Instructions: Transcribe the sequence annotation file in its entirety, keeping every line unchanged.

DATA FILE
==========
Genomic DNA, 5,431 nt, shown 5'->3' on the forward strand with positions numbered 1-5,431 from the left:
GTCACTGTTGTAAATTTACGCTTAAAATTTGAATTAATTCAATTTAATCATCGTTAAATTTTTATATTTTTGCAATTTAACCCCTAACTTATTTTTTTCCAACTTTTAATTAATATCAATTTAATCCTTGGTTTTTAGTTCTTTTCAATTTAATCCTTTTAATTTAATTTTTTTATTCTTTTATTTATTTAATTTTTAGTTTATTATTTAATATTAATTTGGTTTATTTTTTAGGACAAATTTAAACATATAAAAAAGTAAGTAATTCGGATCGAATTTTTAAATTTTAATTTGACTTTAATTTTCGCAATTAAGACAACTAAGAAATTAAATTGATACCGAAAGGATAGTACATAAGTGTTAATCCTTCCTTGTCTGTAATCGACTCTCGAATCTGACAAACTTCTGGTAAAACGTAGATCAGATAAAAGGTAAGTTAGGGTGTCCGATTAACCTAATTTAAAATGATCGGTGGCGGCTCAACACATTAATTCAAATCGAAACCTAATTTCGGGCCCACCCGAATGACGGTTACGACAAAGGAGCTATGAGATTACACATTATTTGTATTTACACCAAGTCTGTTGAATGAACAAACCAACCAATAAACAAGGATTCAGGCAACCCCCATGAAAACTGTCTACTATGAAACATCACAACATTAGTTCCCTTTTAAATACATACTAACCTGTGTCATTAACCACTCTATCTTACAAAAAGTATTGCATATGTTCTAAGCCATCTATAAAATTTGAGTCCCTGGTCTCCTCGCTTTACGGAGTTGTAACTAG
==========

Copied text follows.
Genomic DNA, 5,431 nt, shown 5'->3' on the forward strand with positions numbered 1-5,431 from the left:
GTCACTGTTGTAAATTTACGCTTAAAATTTGAATTAATTCAATTTAATCATCGTTAAATTTTTATATTTTTGCAATTTAACCCCTAACTTATTTTTTTCCAACTTTTAATTAATATCAATTTAATCCTTGGTTTTTAGTTCTTTTCAATTTAATCCTTTTAATTTAATTTTTTTATTCTTTTATTTATTTAATTTTTAGTTTATTATTTAATATTAATTTGGTTTATTTTTTAGGACAAATTTAAACATATAAAAAAGTAAGTAATTCGGATCGAATTTTTAAATTTTAATTTGACTTTAATTTTCGCAATTAAGACAACTAAGAAATTAAATTGATACCGAAAGGATAGTACATAAGTGTTAATCCTTCCTTGTCTGTAATCGACTCTCGAATCTGACAAACTTCTGGTAAAACGTAGATCAGATAAAAGGTAAGTTAGGGTGTCCGATTAACCTAATTTAAAATGATCGGTGGCGGCTCAACACATTAATTCAAATCGAAACCTAATTTCGGGCCCACCCGAATGACGGTTACGACAAAGGAGCTATGAGATTACACATTATTTGTATTTACACCAAGTCTGTTGAATGAACAAACCAACCAATAAACAAGGATTCAGGCAACCCCCATGAAAACTGTCTACTATGAAACATCACAACATTAGTTCCCTTTTAAATACATACTAACCTGTGTCATTAACCACTCTATCTTACAAAAAGTATTGCATATGTTCTAAGCCATCTATAAAATTTGAGTCCCTGGTCTCCTCGCTTTACGGAGTTGTAACTAG